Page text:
Toplight also creates a powerful focus point. Peter Zumthor’s humble Bruder Klaus Field Chapel in northern Germany is a dark and charred concrete cavity illuminated solely by a small overhead oculus, reminding us that God’s light pierces the darkest places.
Contrast this with contemporary churches that have little to no daylight. The absence of daylight is increasingly commonplace, owing to the popular “black box” churches that rely on their own light systems for service. This is partly pragmatic. Many churches inherit, retrofit, or rent preexisting structures such as theaters, school auditoriums, or office buildings. Such environments can point us to architect Edward Sövik’s idea of a “non-church” church that is multifunctional and flexible and that emphasizes the idea that the church is first and foremost a gathering of people.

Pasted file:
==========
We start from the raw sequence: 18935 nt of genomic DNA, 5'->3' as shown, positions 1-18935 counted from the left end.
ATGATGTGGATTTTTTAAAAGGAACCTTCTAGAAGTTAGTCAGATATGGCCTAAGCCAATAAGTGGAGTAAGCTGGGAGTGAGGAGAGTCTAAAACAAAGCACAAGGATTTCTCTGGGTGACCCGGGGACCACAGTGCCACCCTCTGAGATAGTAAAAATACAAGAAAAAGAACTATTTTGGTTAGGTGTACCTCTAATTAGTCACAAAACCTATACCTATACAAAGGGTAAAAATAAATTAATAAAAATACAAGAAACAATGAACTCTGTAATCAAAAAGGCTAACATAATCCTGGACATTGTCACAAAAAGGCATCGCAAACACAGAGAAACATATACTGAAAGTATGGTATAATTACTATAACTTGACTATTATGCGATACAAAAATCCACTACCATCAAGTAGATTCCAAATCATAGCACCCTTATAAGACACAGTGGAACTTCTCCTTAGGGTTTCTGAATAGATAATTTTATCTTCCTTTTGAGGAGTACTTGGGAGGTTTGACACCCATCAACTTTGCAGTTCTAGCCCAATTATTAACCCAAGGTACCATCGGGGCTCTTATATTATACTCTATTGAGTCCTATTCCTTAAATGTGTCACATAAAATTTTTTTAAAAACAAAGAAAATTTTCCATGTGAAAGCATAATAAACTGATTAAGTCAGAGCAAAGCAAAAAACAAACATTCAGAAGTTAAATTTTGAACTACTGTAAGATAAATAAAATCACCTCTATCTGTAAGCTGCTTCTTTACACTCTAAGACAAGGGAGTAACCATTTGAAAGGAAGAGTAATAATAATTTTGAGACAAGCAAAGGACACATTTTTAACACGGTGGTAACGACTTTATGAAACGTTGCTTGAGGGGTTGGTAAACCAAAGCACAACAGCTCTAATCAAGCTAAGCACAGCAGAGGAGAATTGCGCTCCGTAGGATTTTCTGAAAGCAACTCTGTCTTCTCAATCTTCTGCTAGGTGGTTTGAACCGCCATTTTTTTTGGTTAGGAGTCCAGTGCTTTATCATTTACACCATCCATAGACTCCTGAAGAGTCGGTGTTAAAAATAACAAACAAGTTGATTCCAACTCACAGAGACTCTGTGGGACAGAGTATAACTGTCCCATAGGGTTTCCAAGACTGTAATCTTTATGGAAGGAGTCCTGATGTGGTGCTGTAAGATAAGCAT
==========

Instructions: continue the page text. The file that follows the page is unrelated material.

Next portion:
The point of this is not architectural knowledge. This can of course be a good thing to acquire, but nobody is being quizzed on how to identify a Corinthian versus a Doric column capital.
Reading churches is worthwhile, though, because churches are everywhere. They are constantly communicating theological truths through their architecture.
We often miss these daily reminders of truth. Yet we are invited to pay attention to the movements and workings of God in the world, through his people, and through our buildings. After all, what is spiritual formation if not developing eyes to see (Matt. 13:15–17)?
Amanda Iglesias is an architectural designer in New York City.